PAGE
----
In the past, I’ve offered critical assessment of whether or not LP sales were on the rise, and detailed a few reasons why I personally prefer LPs to compact discs or MP3s. I’ve approached the topic of the comeback of the LP with a fair amount of caution, because it’s near and dear to my heart, and also because I didn’t want to read too much into a temporary sales blip that felt like a trend. But with the recent news that LP sales have tripled every year since 2006, it’s time to put away my healthy skepticism and embrace some of the reasons why the LP continues to find new fans:
1] LPs are tactile goods. With the direction that music is headed, it’s instructive to remember that people like to buy stuff they can wrap their hands around. For some, the convenience of digital formats will win out, but buying an MP3 is about as exciting as buying car insurance. LPs, meanwhile, have real heft to them and feel like they’ve been crafted and built to last, unlike cheap, disposable compact discs or a format (MP3) that can be lost forever in the blink of an eye.
2] More retail space is being devoted to vinyl. This is a bit of the chicken-and-egg (are LP sales driving shelf space, or vice-versa?), but there’s no question that as increased retail space is given over to LPs, they become less of a niche and more of a mainstream option for buyers. A friend in Chicago recently told me that Laurie’s Planet Of Sound is now dedicating a significant portion of their store footprint to LPs, and as more stores move in that direction, more LPs will move out the door.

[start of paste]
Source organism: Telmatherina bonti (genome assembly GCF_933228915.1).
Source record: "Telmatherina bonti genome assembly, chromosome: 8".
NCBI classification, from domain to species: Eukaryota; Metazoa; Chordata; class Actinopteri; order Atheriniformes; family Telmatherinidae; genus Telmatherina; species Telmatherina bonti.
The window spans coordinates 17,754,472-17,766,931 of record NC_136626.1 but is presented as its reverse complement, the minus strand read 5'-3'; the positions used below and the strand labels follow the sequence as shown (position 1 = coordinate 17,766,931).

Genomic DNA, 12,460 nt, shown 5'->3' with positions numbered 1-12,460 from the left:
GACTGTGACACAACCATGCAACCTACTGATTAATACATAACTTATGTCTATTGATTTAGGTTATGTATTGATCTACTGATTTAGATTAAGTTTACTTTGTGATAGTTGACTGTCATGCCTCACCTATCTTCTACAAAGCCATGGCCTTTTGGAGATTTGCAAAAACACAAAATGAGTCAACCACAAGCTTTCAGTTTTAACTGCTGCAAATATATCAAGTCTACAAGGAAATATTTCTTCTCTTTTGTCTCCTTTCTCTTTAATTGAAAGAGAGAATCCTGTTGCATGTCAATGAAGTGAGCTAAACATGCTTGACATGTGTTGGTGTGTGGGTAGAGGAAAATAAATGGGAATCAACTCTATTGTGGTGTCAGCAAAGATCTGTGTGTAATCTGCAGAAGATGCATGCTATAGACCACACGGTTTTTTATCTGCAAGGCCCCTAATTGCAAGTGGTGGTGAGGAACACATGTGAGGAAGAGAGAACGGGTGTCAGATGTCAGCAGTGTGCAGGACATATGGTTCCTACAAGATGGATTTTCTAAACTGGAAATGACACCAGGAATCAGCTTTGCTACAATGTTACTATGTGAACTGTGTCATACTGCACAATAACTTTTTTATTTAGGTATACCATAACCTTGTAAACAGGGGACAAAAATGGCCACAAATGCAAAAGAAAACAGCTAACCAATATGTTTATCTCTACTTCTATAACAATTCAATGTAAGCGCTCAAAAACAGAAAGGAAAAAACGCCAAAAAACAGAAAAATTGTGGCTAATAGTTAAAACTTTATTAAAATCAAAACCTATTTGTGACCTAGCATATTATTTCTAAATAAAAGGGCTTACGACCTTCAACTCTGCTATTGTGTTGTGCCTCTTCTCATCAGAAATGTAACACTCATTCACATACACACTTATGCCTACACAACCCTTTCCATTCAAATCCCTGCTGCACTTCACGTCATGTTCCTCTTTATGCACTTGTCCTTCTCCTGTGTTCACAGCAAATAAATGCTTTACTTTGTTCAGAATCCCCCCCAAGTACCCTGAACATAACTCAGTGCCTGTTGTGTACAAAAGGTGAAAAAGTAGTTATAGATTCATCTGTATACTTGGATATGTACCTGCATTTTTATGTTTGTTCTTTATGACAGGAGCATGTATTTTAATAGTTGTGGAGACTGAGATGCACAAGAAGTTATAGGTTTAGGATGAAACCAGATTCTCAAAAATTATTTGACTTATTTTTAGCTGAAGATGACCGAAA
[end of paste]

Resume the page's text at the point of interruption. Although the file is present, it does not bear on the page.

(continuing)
3] A bad economy is a good climate for record collectors. I hate to say it, but it’s true – when people are out of work, they have more time to browse dollar bins and flea markets, and more incentive to save money on music. On the other side of the coin, record collectors in need of a quick buck are more likely to part with their collections, meaning more records are coming into circulation daily. So even though an economic downturn is never desirable, it’s a perfect storm for crate diggers – one that creates more buyers and sellers of LPs.
4] Modern music sounds good on LP. You can argue with the premise that analog sounds better than digital music, but pure sound quality is beside the point here. There are so many modern bands – Fleet Foxes, White Stripes, M. Ward, Vetiver and even LCD Soundsystem, for example – who are so influenced by vintage styles that their music sounds right at home on LP. I’ve been looking forward to hearing the new Black Keys album on vinyl – the idea of listening to it on CD strikes me as the absurd equivalent of reading a handwritten letter with a microscope. Those electronica albums will play great on LP, but all your throwback, blues and folk-based stuff will sound just like it should.
5] LPs can be instant collector’s items. Even with the recent surge in sales, it’s rare for any LP to be produced in a batch larger than 25,000. Which means that if you don’t buy an album within a month of its release, you can either forget about it or shell out on eBay for the privilege of ownership. Additional touches, like colored (or clear) vinyl printed in numbered runs, only add to the LPs aura of something that is lasting and worth owning. And with more people buying LPs all the time, the limited edition albums purchased over the last decade seem sure to hold some value well into the future…